President Obama promised a new era in U.S. international engagement and dispatched special envoys to tackle key foreign policy problems during the first year of his administration. But the year may best be remembered for marathon White House consultations that led to an early December decision to boost the U.S. troop presence in Afghanistan.
From the outset, Mr. Obama and his secretary of state Hillary Clinton promised a more conciliatory foreign policy.
Speaking to reporters after she was nominated as Washington's top diplomat, Clinton explained how the administration's foreign policy would differ from that of outgoing President George W. Bush.
"We know our security, our values, and our interests cannot be protected and advanced by force alone. Nor, indeed, by Americans alone. We must pursue vigorous diplomacy using all the tools we can muster to build a future with more partners and fewer adversaries," she said.
Mr. Obama and Secretary Clinton named seasoned foreign policy envoys to tackle tough issues. Richard Holbrooke became the special representative for Pakistan and Afghanistan.
And former Senate Majority Leader George Mitchell became the special envoy for the Israeli-Palestinian conflict.
The administration became a full participant for the first time in big-power contacts with Iran on its nuclear program and sent envoy Stephen Bosworth to North Korea in December to talk about re-starting talks on dismantling the country's nuclear program. But there was no visible progress with either country.
Mitchell made multiple trips to the Middle East to get Israel and the Palestinians back to the negotiating table.
But that bid was also unsuccessful.
Israeli Prime Minister Benjamin Netanyahu rejected a total freeze on Jewish settlement in the occupied territories, a Palestinian demand.
Assistant Secretary of State Kurt Campbell traveled to Burma. After the visit, Burma's military rulers made conciliatory gestures to detained Burmese democracy leader Aung San Suu Kyi but she is still under house arrest.
The unreciprocated outreach drew criticism from conservatives, who accused the new President of being naïve.
Former Reagan administration official Richard Perle was especially critical of outreach to Iran at a time when Tehran was cracking down on protesters and opposition leaders.
"When you go repeatedly to Iran, which is proceeding at a pace to develop its nuclear weapons, which continues to support terrorism in a number of places and destabilizes the Middle East region, when you go repeatedly to Iran - by the way as it brutalizes its own citizens - you eventually begin to send a message," he said.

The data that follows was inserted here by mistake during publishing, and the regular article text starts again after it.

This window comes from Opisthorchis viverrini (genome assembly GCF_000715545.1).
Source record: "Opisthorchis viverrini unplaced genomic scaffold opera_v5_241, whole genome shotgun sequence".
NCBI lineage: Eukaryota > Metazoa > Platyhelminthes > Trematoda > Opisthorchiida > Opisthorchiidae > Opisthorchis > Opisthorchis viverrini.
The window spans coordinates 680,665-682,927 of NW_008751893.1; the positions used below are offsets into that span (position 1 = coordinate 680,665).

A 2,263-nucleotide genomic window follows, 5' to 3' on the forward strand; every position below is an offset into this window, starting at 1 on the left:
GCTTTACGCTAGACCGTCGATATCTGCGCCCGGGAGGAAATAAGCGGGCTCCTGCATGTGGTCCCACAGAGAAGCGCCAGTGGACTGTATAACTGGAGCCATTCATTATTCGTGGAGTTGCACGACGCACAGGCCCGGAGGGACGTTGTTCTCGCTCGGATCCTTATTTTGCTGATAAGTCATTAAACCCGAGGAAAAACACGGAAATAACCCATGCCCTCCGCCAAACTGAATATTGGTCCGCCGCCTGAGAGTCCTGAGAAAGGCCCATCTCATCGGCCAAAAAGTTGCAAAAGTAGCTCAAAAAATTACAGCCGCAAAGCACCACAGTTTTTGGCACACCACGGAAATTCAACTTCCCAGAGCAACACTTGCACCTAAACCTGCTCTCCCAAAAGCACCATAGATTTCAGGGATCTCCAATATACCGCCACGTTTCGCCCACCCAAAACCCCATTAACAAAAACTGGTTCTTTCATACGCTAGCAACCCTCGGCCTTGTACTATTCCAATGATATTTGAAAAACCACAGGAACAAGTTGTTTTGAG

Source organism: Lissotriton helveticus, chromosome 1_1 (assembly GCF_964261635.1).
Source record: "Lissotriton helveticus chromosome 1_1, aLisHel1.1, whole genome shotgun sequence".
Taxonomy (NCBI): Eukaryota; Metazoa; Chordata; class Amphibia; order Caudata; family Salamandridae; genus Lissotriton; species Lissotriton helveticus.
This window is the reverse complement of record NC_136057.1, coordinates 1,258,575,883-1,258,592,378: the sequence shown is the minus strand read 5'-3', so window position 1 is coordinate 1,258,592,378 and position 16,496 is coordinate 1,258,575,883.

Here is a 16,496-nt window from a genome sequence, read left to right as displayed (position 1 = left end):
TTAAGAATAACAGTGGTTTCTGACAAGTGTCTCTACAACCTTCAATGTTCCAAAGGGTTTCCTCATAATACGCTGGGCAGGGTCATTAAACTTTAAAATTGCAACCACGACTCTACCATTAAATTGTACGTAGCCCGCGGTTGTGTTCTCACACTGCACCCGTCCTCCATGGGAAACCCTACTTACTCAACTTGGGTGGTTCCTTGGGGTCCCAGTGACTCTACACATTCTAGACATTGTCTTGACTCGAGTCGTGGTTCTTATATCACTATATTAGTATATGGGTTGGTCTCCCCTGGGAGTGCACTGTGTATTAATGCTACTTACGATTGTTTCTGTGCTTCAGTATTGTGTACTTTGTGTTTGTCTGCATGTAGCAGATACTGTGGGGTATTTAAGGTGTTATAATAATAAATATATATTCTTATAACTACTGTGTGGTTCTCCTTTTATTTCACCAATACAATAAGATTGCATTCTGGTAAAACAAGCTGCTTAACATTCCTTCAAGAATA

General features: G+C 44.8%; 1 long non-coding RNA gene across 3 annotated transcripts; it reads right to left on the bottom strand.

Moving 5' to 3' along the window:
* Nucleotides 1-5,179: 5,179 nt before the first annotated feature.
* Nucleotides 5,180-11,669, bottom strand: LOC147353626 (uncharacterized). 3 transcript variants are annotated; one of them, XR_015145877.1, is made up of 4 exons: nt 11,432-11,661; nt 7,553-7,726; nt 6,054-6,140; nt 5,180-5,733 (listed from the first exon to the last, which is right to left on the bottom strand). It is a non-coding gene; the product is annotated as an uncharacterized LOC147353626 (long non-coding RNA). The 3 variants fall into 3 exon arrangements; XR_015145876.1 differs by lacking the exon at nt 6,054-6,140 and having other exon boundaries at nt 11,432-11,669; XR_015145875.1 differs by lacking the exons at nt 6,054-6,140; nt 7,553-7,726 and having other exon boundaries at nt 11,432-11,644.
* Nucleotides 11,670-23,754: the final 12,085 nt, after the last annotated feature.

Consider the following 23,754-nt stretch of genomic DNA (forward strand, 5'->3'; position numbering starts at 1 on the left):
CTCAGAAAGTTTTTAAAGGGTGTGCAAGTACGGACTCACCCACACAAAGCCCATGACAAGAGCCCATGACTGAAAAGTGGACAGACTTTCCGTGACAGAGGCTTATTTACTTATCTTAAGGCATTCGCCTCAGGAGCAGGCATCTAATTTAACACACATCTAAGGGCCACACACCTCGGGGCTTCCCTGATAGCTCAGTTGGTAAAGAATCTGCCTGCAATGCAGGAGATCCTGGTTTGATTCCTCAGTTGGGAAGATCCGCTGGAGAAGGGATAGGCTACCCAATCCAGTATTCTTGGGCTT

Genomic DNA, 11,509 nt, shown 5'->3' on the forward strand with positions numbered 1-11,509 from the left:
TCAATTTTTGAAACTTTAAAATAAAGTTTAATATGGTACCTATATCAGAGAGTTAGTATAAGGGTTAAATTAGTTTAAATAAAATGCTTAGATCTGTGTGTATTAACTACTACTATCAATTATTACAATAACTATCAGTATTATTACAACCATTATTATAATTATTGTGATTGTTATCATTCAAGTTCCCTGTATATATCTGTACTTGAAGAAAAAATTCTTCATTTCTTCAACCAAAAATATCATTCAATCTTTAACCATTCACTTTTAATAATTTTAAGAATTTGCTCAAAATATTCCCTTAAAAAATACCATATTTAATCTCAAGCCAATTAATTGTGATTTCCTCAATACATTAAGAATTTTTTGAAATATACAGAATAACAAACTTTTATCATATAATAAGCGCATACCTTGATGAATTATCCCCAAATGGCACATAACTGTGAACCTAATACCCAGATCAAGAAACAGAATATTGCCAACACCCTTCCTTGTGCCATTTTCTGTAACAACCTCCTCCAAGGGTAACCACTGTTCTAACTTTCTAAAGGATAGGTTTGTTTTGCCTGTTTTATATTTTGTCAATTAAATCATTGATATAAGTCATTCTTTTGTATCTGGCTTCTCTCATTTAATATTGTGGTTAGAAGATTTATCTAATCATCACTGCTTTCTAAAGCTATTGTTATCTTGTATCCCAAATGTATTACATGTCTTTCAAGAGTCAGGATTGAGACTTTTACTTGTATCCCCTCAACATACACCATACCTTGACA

Mr. Obama stressed, during the presidential campaign, that he had opposed the Iraq war.
But as president, he alienated some core supporters with his decision, in December, to boost U.S. troop strength in Afghanistan.
That decision followed a long policy review criticized by former Vice President Dick Cheney as "dithering."
The President answered critics in a speech at the U.S. Military Academy at West Point. "Instead, the review has allowed me to ask the hard questions and to explore all the different options. And as Commander-in-Chief, I have determined that it is in our vital national interest to send an additional 30,000 U.S. troops to Afghanistan. After 18 months, our troops will begin to come home," he said.
Mr. Obama's handling of the overthrow of elected Honduran President Manuel Zelaya got negative or incomplete grades from the experts.
At year's end, Mr. Zelaya was still not restored to power despite initial U.S. demands.
Finally, the President's gesture on climate change at the Copenhagen conference in December did not produce the deal environmentalists were hoping for.
But many analysts credit Mr. Obama with taking on tough issues.
"I think this President deserves extra credit for the degree of difficulty of what he's taken on. The big question for me is whether his governing tenacity will match the rhetorical audacity of his word," said Will Marshall, who is with Washington's Progressive Policy Institute.
Secretary Clinton traveled the globe to mend frayed relationships, although statements she made in Pakistan, that criticized the country's commitment to battling militants, alienated many there.
She advocated a new strategy of "smart power" in which developmental aid is to become a central pillar of U.S. foreign policy, on a par with military leverage and diplomacy.